Change the settings for when a CD is inserted, and the import method, it might be set to AAC by default, and the codec settings might be screwed on your pc, so safest bet is to select MP3. Lame I think is the codec built in into iTunes. Use a constant bitrate (CBR), or 'dont use Variable Bitrate' and select a bitrate, higher the bitrate, higher the quality, bigger the file size. I geenrally go for 192 or 256.

    Reason to use CBR, is so the bitrate is set constant, and does not fluctuate giving a, well, constant bitrate (believe it or not!)

    Let me know how you get on.
     
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    Bobby Dazzler

    Bobby Dazzler MB Club Veteran

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    Thanks for your suggestion hitenhirani.

    Done some more digging. Track one (just about 1 hour in duration) is actually the whole album. Track two (pretty much 15 hours in duration) won't play.

    Turns out there's a hidden track - attached to the final track - and that's what's causing the problem. Having Googled it, there's a workaround but very manual. Doh!!
     
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    Bobby Dazzler

    Bobby Dazzler MB Club Veteran

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    In case anyone else gets the same problem ripping CDs with hidden or bonus tracks here's how to fix.

    1. Check which tracks are show with correct timings (check CD sleeve or Google the album name), and work out which track is which album song.
    2. Rip all tracks which appear to be correct, and note which are missing.
    3. Check that the long track contains the missing songs, and work out at which point song starts and finishes so you can splice at the right point.
    4. De-select tracks already ripped, and select the long track to be spliced.
    5. Right click the long track, and select Get Info, then Options.
    6. Set start and stop times for first track to be spliced, and tick corresponding check boxes.
    7. Rip missing track.
    8. Repeat 4-7 for all missing tracks.
     
  10. Antharro

    Antharro Hardcore MB Enthusiast

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    Just a thought. Is this a genuine audio CD you're trying to rip? The face it has a second "track" says it's probably got a data section which would make it a different type of CD.

    Background: There are multiple different types of CD, audio CD is just one of them. Multimedia CDs, CDs with data, CDs with video, all sorts.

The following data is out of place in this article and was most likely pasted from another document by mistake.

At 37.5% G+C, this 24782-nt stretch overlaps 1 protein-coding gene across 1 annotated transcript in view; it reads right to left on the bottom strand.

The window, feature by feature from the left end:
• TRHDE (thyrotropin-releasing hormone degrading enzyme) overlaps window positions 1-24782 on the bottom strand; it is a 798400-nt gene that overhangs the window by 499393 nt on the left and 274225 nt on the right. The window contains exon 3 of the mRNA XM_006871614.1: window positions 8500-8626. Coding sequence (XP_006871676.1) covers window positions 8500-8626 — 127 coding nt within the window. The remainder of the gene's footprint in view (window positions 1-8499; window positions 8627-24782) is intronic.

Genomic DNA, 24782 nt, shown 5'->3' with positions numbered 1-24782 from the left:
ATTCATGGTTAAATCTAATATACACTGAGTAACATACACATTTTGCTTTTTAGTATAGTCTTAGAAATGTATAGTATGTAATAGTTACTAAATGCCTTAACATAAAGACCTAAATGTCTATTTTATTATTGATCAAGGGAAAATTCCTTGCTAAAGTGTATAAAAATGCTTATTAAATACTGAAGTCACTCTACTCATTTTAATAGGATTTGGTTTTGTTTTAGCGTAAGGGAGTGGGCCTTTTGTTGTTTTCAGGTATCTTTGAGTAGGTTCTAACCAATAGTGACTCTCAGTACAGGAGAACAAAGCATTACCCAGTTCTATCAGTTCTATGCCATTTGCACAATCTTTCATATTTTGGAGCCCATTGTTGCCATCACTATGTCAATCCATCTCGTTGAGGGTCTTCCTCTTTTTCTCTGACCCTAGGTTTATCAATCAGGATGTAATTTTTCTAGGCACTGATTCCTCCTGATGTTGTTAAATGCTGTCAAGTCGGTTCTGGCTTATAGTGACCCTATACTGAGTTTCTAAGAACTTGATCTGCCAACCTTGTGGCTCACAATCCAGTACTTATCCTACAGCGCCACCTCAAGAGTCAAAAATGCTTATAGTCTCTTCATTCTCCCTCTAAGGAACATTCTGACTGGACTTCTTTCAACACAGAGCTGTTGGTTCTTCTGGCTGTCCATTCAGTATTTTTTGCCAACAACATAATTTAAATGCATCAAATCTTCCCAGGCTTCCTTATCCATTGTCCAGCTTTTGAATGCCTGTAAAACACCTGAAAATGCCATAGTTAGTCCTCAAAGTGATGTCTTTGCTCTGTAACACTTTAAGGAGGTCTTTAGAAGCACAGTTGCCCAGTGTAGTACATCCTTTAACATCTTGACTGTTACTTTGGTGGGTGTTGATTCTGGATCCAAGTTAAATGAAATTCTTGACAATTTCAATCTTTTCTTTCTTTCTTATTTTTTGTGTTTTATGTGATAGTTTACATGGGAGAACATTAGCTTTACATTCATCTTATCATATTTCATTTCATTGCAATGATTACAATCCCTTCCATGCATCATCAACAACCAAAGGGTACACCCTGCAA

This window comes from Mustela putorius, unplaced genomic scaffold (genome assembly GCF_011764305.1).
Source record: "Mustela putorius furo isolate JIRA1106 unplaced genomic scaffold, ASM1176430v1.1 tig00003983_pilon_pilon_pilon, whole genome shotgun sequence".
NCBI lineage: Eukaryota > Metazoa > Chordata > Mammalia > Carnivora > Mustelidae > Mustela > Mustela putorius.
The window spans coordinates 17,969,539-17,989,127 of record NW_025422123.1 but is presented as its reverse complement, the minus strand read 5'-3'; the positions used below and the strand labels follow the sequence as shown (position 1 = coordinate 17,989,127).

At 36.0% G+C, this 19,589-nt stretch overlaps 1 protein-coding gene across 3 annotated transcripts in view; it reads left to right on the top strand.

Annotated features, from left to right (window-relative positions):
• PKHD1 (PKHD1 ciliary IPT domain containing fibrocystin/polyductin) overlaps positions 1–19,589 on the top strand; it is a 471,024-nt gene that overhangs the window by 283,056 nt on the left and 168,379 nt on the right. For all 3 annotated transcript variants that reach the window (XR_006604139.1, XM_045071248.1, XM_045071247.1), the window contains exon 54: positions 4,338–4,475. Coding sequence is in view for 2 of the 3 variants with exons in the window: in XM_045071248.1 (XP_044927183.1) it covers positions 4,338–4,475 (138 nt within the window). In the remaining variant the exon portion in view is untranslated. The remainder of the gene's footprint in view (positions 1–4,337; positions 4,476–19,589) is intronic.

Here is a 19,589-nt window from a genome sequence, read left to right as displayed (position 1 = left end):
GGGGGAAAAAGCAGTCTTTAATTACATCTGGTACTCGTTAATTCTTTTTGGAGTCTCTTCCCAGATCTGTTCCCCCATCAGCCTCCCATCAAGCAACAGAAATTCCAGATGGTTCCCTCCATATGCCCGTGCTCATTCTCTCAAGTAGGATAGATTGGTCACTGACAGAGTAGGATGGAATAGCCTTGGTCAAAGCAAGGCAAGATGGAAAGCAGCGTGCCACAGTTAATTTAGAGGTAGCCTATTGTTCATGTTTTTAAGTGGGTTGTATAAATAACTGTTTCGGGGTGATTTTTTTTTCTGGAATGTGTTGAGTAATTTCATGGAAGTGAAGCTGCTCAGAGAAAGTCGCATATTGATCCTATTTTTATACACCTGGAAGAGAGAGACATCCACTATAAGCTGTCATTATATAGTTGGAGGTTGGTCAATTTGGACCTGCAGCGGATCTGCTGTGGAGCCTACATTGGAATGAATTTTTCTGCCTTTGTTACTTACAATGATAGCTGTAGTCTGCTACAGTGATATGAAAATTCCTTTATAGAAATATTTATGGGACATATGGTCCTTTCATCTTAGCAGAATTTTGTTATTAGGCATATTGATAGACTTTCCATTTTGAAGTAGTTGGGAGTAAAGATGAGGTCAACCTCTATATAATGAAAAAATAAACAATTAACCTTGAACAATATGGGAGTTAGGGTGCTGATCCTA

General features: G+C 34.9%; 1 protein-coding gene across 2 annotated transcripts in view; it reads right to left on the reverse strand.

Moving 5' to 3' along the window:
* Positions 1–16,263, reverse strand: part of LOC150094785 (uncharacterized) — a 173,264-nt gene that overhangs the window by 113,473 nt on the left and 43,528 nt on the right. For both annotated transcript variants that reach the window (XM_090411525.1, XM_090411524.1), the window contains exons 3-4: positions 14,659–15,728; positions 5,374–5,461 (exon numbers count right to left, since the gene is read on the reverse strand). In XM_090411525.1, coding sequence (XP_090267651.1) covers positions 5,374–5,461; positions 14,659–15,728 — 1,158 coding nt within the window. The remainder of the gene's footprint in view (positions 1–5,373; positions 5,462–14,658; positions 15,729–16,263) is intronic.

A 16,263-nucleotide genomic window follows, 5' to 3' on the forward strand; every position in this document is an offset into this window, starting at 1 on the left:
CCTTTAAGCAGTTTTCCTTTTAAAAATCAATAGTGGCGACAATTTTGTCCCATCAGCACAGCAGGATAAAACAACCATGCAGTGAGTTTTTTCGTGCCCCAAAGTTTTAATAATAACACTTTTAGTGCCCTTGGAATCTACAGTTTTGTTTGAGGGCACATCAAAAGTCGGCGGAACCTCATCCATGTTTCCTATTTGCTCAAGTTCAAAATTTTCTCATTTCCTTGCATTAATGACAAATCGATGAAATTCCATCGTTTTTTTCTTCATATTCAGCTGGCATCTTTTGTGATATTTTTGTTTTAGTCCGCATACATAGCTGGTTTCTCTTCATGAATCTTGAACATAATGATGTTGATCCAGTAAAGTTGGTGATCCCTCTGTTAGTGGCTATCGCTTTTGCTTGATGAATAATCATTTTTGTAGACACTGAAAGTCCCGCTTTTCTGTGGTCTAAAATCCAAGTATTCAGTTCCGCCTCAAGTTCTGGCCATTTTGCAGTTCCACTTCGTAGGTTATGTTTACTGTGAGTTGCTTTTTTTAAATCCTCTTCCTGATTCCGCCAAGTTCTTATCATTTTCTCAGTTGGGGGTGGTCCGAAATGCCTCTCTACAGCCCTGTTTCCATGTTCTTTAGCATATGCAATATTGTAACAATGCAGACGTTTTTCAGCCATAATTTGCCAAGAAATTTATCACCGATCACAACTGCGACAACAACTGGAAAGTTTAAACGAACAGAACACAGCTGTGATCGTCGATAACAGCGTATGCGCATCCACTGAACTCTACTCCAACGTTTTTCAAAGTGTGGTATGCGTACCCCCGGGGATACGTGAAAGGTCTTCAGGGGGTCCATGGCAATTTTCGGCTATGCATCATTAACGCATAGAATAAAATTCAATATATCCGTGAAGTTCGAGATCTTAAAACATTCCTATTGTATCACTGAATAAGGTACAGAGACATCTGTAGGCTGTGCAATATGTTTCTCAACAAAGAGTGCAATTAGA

If it doesn't have this logo then it's not a genuine audio CD, even though it plays in a CD player, which would mean that some programs will have problems ripping its contents.
     
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    Bobby Dazzler

    Bobby Dazzler MB Club Veteran

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    Thanks for Antharro.

    Yes it's a proper audio CD.

    It seems hidden tracks are a known problem for ripping CDs - certainly for iTunes.

    My understanding is that usually a hidden track is inserted in the gap between visible tracks, and usually appears at the end of the album - the music finishes but the track carries on with several minutes of silence, before the hidden song starts, but which is technically the same track.

    The fix is to manually splice.

    I wonder whether it's a conspiracy to make it difficult for people to rip.
     
  12. verytalldave

    verytalldave Hardcore MB Enthusiast

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    You might be able to glean some extra information here..........
    http://en.wikipedia.org/wiki/The_Seldom_Seen_Kid

    What may have happened in this case is that the silent interlude threw it and it had a wobble.

    Also............
    Some audio CD's have "bonus" videos on them. These will only show up and play on either a PC DVD or TV DVD player. an ordinary CD player wont even see them as its an unrecognised file type. These tracks are usually mentioned on the sleeve notes with the CD - but not always.
     
    Last edited: Feb 17, 2009